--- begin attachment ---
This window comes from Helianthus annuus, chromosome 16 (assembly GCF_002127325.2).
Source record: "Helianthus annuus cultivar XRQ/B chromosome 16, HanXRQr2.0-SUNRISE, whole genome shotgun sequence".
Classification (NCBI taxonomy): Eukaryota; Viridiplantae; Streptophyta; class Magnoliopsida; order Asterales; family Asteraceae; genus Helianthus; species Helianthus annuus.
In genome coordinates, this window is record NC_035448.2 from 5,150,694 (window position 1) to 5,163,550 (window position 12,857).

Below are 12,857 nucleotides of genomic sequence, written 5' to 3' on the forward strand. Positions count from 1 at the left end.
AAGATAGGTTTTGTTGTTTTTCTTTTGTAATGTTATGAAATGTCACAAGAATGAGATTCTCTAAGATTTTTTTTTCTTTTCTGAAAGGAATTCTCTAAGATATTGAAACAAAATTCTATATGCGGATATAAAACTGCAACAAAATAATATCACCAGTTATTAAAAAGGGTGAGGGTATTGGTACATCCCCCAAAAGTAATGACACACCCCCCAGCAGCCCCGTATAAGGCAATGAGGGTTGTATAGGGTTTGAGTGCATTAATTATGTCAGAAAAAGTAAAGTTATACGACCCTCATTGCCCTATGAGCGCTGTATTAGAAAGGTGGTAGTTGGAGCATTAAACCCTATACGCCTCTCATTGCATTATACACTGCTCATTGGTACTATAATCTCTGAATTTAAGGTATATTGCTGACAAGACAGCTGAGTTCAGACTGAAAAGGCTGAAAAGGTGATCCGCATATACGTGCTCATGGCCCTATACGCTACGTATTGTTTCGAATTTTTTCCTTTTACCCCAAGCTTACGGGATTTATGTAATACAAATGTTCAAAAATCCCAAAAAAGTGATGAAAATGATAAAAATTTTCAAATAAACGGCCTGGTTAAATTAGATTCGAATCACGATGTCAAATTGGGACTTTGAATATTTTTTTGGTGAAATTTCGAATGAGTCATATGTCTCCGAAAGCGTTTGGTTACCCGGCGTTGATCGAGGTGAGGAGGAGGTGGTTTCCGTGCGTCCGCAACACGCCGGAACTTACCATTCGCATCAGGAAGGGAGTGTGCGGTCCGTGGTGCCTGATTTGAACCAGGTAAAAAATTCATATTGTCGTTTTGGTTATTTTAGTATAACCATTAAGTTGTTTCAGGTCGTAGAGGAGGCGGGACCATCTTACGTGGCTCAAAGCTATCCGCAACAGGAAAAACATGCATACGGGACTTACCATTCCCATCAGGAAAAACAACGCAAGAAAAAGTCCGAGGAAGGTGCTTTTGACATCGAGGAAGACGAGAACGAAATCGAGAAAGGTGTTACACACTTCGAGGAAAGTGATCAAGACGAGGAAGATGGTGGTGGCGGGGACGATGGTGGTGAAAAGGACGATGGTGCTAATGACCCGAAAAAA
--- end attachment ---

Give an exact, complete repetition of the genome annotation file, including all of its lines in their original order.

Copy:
This window comes from Helianthus annuus, chromosome 16 (assembly GCF_002127325.2).
Source record: "Helianthus annuus cultivar XRQ/B chromosome 16, HanXRQr2.0-SUNRISE, whole genome shotgun sequence".
Classification (NCBI taxonomy): Eukaryota; Viridiplantae; Streptophyta; class Magnoliopsida; order Asterales; family Asteraceae; genus Helianthus; species Helianthus annuus.
In genome coordinates, this window is record NC_035448.2 from 5,150,694 (window position 1) to 5,163,550 (window position 12,857).

Below are 12,857 nucleotides of genomic sequence, written 5' to 3' on the forward strand. Positions count from 1 at the left end.
AAGATAGGTTTTGTTGTTTTTCTTTTGTAATGTTATGAAATGTCACAAGAATGAGATTCTCTAAGATTTTTTTTTCTTTTCTGAAAGGAATTCTCTAAGATATTGAAACAAAATTCTATATGCGGATATAAAACTGCAACAAAATAATATCACCAGTTATTAAAAAGGGTGAGGGTATTGGTACATCCCCCAAAAGTAATGACACACCCCCCAGCAGCCCCGTATAAGGCAATGAGGGTTGTATAGGGTTTGAGTGCATTAATTATGTCAGAAAAAGTAAAGTTATACGACCCTCATTGCCCTATGAGCGCTGTATTAGAAAGGTGGTAGTTGGAGCATTAAACCCTATACGCCTCTCATTGCATTATACACTGCTCATTGGTACTATAATCTCTGAATTTAAGGTATATTGCTGACAAGACAGCTGAGTTCAGACTGAAAAGGCTGAAAAGGTGATCCGCATATACGTGCTCATGGCCCTATACGCTACGTATTGTTTCGAATTTTTTCCTTTTACCCCAAGCTTACGGGATTTATGTAATACAAATGTTCAAAAATCCCAAAAAAGTGATGAAAATGATAAAAATTTTCAAATAAACGGCCTGGTTAAATTAGATTCGAATCACGATGTCAAATTGGGACTTTGAATATTTTTTTGGTGAAATTTCGAATGAGTCATATGTCTCCGAAAGCGTTTGGTTACCCGGCGTTGATCGAGGTGAGGAGGAGGTGGTTTCCGTGCGTCCGCAACACGCCGGAACTTACCATTCGCATCAGGAAGGGAGTGTGCGGTCCGTGGTGCCTGATTTGAACCAGGTAAAAAATTCATATTGTCGTTTTGGTTATTTTAGTATAACCATTAAGTTGTTTCAGGTCGTAGAGGAGGCGGGACCATCTTACGTGGCTCAAAGCTATCCGCAACAGGAAAAACATGCATACGGGACTTACCATTCCCATCAGGAAAAACAACGCAAGAAAAAGTCCGAGGAAGGTGCTTTTGACATCGAGGAAGACGAGAACGAAATCGAGAAAGGTGTTACACACTTCGAGGAAAGTGATCAAGACGAGGAAGATGGTGGTGGCGGGGACGATGGTGGTGAAAAGGACGATGGTGCTAATGACCCGAAAAAA